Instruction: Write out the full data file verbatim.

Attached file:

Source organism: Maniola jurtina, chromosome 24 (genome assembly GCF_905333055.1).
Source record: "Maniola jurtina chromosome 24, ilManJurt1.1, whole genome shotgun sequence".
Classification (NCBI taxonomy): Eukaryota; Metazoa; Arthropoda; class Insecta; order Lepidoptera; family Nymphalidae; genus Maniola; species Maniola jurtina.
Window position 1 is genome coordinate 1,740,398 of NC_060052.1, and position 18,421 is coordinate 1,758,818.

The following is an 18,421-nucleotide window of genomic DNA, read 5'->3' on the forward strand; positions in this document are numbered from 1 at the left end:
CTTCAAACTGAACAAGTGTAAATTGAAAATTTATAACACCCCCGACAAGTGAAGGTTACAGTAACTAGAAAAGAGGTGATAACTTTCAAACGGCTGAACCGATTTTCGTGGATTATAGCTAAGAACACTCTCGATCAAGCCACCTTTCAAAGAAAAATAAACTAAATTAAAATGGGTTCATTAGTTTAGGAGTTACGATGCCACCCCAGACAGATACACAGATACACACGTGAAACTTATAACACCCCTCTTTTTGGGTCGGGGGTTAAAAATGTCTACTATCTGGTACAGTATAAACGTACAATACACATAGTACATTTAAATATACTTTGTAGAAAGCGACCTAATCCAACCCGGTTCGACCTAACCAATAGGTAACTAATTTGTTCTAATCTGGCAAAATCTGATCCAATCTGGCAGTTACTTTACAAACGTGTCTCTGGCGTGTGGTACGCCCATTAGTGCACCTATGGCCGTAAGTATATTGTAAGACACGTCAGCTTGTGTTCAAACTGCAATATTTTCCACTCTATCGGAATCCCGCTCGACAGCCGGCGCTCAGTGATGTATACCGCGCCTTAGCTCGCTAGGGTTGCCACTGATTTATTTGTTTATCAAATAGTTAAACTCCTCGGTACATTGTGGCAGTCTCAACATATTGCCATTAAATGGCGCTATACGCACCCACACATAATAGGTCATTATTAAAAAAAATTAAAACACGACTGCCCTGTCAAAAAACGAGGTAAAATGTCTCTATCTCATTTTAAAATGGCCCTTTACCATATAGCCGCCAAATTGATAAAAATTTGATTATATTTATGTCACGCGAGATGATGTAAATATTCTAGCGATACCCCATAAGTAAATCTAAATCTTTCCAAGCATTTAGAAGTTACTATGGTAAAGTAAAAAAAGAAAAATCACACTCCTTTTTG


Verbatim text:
Source organism: Maniola jurtina, chromosome 24 (genome assembly GCF_905333055.1).
Source record: "Maniola jurtina chromosome 24, ilManJurt1.1, whole genome shotgun sequence".
Classification (NCBI taxonomy): Eukaryota; Metazoa; Arthropoda; class Insecta; order Lepidoptera; family Nymphalidae; genus Maniola; species Maniola jurtina.
Window position 1 is genome coordinate 1,740,398 of NC_060052.1, and position 18,421 is coordinate 1,758,818.

The following is an 18,421-nucleotide window of genomic DNA, read 5'->3' on the forward strand; positions in this document are numbered from 1 at the left end:
CTTCAAACTGAACAAGTGTAAATTGAAAATTTATAACACCCCCGACAAGTGAAGGTTACAGTAACTAGAAAAGAGGTGATAACTTTCAAACGGCTGAACCGATTTTCGTGGATTATAGCTAAGAACACTCTCGATCAAGCCACCTTTCAAAGAAAAATAAACTAAATTAAAATGGGTTCATTAGTTTAGGAGTTACGATGCCACCCCAGACAGATACACAGATACACACGTGAAACTTATAACACCCCTCTTTTTGGGTCGGGGGTTAAAAATGTCTACTATCTGGTACAGTATAAACGTACAATACACATAGTACATTTAAATATACTTTGTAGAAAGCGACCTAATCCAACCCGGTTCGACCTAACCAATAGGTAACTAATTTGTTCTAATCTGGCAAAATCTGATCCAATCTGGCAGTTACTTTACAAACGTGTCTCTGGCGTGTGGTACGCCCATTAGTGCACCTATGGCCGTAAGTATATTGTAAGACACGTCAGCTTGTGTTCAAACTGCAATATTTTCCACTCTATCGGAATCCCGCTCGACAGCCGGCGCTCAGTGATGTATACCGCGCCTTAGCTCGCTAGGGTTGCCACTGATTTATTTGTTTATCAAATAGTTAAACTCCTCGGTACATTGTGGCAGTCTCAACATATTGCCATTAAATGGCGCTATACGCACCCACACATAATAGGTCATTATTAAAAAAAATTAAAACACGACTGCCCTGTCAAAAAACGAGGTAAAATGTCTCTATCTCATTTTAAAATGGCCCTTTACCATATAGCCGCCAAATTGATAAAAATTTGATTATATTTATGTCACGCGAGATGATGTAAATATTCTAGCGATACCCCATAAGTAAATCTAAATCTTTCCAAGCATTTAGAAGTTACTATGGTAAAGTAAAAAAAGAAAAATCACACTCCTTTTTG